Here’s the Top Ten from the Billboard Hot 100 forty-two years ago today, March 22, 1975:
“My Eyes Adored You” by Frankie Valli
“Lady Marmalade (Voulez-Vous Coucher Avec Moi)” by LaBelle
“Lovin’ You” by Minnie Riperton
“Black Water” by the Doobie Brothers
“Have You Never Been Mellow” by Olivia Newton-John
“Express” by B.T. Express
“You Are So Beautiful/It’s A Sin When You Love Somebody” by Joe Cocker
“Poetry Man” by Phoebe Snow
“No No Song/Snookeroo” by Ringo Starr
“Don’t Call Us, We’ll Call You” by Sugarloaf/Jerry Corbetta
Almost all of those were coming out of the jukebox in the Atwood Center snack bar at St. Cloud State around that time. I don’t recall ever hearing either of the listed B-sides, nor – having listened to it this morning – do I recall ever hearing “Express.” But the rest of those records were a good portion of the soundtrack of my life as 1975 – one of the best years of my youth – approached its second quarter.
Sometime during the six weeks just past, one of my friends at The Table had given me some hard-to-hear but essential advice. He said I had to quit obsessing about the accident I’d been in at the end of October 1974. He was right, so I quit skipping my classes, I quit skipping my work shifts at the library’s periodicals counter, and I got to work on finishing three courses from fall quarter in which I’d taken incomplete grades.
In other words, I got busy being a student, and it was good for me. And most of the music listed above and plenty more from the rest of the chart came along with me as we headed into spring quarter.
Still, as always, there was music out there that never got to my ears, usually because it stayed for a brief time in the lower level of the Hot 100. Here are four records that caught my eye and my ear this morning:
“You’re A Part Of Me” by Susan Jacks was sitting at No. 90. The single, from the female voice of the Poppy Family (with then-husband Terry Jacks), was okay, based on some listening at YouTube. I never thought her voice was big enough to carry a career, though I likely would not have put it in those terms back when the Poppy Family stuff was coming out of the speakers. “You’re A Part Of Me” was intended for an album titled Dreams, but the folks at Russ & Gary’s “The Best Years of Music” say in a 2013 post that the album “was kept from market by Ray Pettinger, her husband’s former business associate at Goldfish Records.” I’m not sure about that: Discogs lists the LP as having been released in Canada. Either way, the album is available at YouTube, and – based on admittedly brief listening this morning – it sounds like the work of a limited singer trying to figure out which Seventies niche to land in. “You’re A Part Of Me” went no higher than No. 90 during its five weeks in the Hot 100.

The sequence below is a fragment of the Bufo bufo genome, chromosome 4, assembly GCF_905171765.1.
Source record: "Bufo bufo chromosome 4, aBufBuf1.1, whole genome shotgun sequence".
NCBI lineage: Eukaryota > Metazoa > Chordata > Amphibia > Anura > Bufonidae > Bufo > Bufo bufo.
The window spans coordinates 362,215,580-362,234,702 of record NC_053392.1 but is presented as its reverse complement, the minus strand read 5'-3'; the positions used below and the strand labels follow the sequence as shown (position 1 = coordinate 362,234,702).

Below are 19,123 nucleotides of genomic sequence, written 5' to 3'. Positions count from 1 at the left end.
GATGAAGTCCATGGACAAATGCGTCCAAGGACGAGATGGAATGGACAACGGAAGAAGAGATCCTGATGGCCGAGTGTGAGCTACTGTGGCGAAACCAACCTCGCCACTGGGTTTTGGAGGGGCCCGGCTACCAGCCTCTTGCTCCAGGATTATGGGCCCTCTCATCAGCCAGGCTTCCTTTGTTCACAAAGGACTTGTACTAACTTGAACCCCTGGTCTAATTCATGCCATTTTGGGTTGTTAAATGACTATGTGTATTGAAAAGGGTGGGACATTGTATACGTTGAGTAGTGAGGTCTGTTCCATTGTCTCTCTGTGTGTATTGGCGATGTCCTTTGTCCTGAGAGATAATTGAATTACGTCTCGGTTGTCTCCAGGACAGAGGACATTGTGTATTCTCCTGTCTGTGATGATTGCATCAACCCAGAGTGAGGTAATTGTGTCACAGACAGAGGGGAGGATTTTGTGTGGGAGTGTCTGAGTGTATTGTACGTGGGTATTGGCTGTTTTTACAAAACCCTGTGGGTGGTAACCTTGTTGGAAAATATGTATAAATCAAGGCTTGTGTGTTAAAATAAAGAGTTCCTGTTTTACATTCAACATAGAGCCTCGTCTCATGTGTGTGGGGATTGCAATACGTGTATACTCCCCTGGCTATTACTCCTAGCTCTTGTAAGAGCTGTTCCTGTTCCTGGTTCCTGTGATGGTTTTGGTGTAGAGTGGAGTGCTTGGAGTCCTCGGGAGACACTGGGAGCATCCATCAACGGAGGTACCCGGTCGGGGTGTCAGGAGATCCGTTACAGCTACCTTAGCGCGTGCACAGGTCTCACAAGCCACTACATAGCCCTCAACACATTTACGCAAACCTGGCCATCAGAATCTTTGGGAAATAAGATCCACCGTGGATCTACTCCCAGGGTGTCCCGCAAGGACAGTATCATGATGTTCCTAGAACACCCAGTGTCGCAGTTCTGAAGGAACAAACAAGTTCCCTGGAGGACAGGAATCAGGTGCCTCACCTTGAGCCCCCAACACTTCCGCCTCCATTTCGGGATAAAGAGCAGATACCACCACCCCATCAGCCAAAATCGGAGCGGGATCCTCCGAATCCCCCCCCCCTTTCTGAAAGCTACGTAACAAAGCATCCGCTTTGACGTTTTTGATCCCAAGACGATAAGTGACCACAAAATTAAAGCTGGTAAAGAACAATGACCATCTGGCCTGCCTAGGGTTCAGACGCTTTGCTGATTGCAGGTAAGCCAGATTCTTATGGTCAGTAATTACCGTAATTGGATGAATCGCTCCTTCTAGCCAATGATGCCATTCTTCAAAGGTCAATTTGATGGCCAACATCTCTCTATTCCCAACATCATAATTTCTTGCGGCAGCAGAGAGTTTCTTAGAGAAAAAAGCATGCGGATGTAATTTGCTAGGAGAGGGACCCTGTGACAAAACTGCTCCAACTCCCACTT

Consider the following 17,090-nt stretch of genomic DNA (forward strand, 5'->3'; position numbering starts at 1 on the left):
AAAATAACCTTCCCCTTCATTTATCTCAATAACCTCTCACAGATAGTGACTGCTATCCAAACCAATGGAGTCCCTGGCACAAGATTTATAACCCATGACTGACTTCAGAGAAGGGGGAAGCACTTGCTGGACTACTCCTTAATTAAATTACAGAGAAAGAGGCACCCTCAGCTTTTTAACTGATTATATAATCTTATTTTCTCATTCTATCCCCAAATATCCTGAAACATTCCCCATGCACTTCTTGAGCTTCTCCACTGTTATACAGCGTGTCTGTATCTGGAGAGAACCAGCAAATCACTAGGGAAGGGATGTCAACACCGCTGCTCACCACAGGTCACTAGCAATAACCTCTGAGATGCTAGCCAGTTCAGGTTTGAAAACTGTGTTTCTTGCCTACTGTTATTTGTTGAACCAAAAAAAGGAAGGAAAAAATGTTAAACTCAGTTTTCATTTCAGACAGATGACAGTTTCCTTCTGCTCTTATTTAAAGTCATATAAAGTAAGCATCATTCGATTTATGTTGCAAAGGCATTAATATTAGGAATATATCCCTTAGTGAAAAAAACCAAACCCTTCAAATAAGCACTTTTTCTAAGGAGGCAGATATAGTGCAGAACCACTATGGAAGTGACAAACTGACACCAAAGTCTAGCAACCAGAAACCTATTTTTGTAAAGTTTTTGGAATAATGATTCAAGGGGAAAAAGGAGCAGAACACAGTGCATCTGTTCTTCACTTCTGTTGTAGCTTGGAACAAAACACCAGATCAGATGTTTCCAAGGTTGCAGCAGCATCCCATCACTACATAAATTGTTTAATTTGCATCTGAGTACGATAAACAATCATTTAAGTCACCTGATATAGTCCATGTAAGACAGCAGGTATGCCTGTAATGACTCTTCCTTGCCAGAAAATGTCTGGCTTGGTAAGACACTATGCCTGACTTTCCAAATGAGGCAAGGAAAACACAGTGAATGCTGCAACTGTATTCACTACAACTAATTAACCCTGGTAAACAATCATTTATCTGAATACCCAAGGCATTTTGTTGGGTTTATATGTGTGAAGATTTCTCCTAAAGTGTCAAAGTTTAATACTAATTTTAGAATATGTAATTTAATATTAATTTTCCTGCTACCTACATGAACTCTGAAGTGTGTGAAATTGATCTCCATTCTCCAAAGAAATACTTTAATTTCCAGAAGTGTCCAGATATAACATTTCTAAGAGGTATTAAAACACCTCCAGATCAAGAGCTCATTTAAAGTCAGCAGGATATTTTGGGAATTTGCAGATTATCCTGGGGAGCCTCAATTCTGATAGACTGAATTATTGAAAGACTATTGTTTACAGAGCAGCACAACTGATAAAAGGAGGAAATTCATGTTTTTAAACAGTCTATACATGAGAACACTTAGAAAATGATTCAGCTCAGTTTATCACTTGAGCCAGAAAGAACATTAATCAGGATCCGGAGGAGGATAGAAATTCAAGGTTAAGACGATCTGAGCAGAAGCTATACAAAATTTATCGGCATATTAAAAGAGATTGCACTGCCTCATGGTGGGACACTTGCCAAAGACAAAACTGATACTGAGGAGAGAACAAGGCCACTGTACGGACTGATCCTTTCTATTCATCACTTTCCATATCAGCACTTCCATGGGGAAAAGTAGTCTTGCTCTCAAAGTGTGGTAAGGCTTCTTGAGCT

Sitting at the very bottom of the Hot 100 forty-two years ago today was “Where Have They Gone” by Jimmy Beaumont & The Skyliners. Billed simply as simply the Skyliners, the group had offered the classic “Since I Don’t Have You” in 1959. And although the group had released a cluster of records that had gotten some airplay in the early 1960s – the best-performing being 1960’s “Pennies From Heaven,” which went to No. 24 – there’d been nothing in the charts since 1965. Even in the context of the big tent that Top 40 was in 1975, the string-laden “Where Have They Gone” sounds like a record out of its time, which I kind of like. I was intrigued to see that it had been written by Doc Pomus and Ken Hirsh, and it turns out there’s an interesting note at Wikipedia, where Pomus categorizes the songs he wrote in the 1970s – with Hirsh and others – as being for “those people stumbling around in the night out there, uncertain or not always so certain of exactly where they fit in and where they were headed.” Not to be cruel, but I suppose that could fit Beaumont and the Skyliners after ten years with no records in the charts. And “Where Have They Gone” was itself gone after this one week in the Hot 100.
Heading into the Bubbling Under portion of the Billboard chart, I ran across a group name that I found irresistible: Ecstasy, Passion & Pain. Tagged as an R&B/dance group by Joel Whitburn in Top Pop Singles, the group had seen three records in or near the Hot 100 since early 1974, with the best-performing of them being “Ask Me,” which went to No. 52 in November 1974. Their next try was “One Beautiful Day,” which was bubbling under at No. 103 in that chart from forty-two years ago today. To my ears, there’s nothing there that maybe twenty other groups weren’t doing more compellingly at the time. “One Beautiful Day” would eventually peak at No. 48 (No. 14 on the Billboard R&B chart) and would be the biggest mark Ecstasy, Passion & Pain ever made on the charts.
Maybe the biggest surprise this morning was finding a record from Steppenwolf parked at No. 110, the very bottom of the Bubbling Under section. For me, John Kay’s group occupies the last few years of the 1960s, the years of “Born To Be Wild” and “Magic Carpet Ride.” I somehow tend to forget that more than half of Steppenwolf’s charting records came in the 1970s. None of them flew as high as the two singles just mentioned, but the ’Wolf put six records into the middle to lower portions of the Hot 100 in 1970 and 1971. After an absence of three years came “Straight Shootin’ Woman,” which went to No. 29 in 1974, followed in 1975 by “Smokey Factory Blues,” which was sitting at No. 110 forty-two years ago today. It doesn’t really sound like Steppenwolf until about ninety seconds in, but then the chorus takes off, and when one listens to the story Kay and the rest of the band are telling, it’s a fitting coda to the band’s story: “Smokey Factory Blues” is what happens when you quit running and riding and living wild.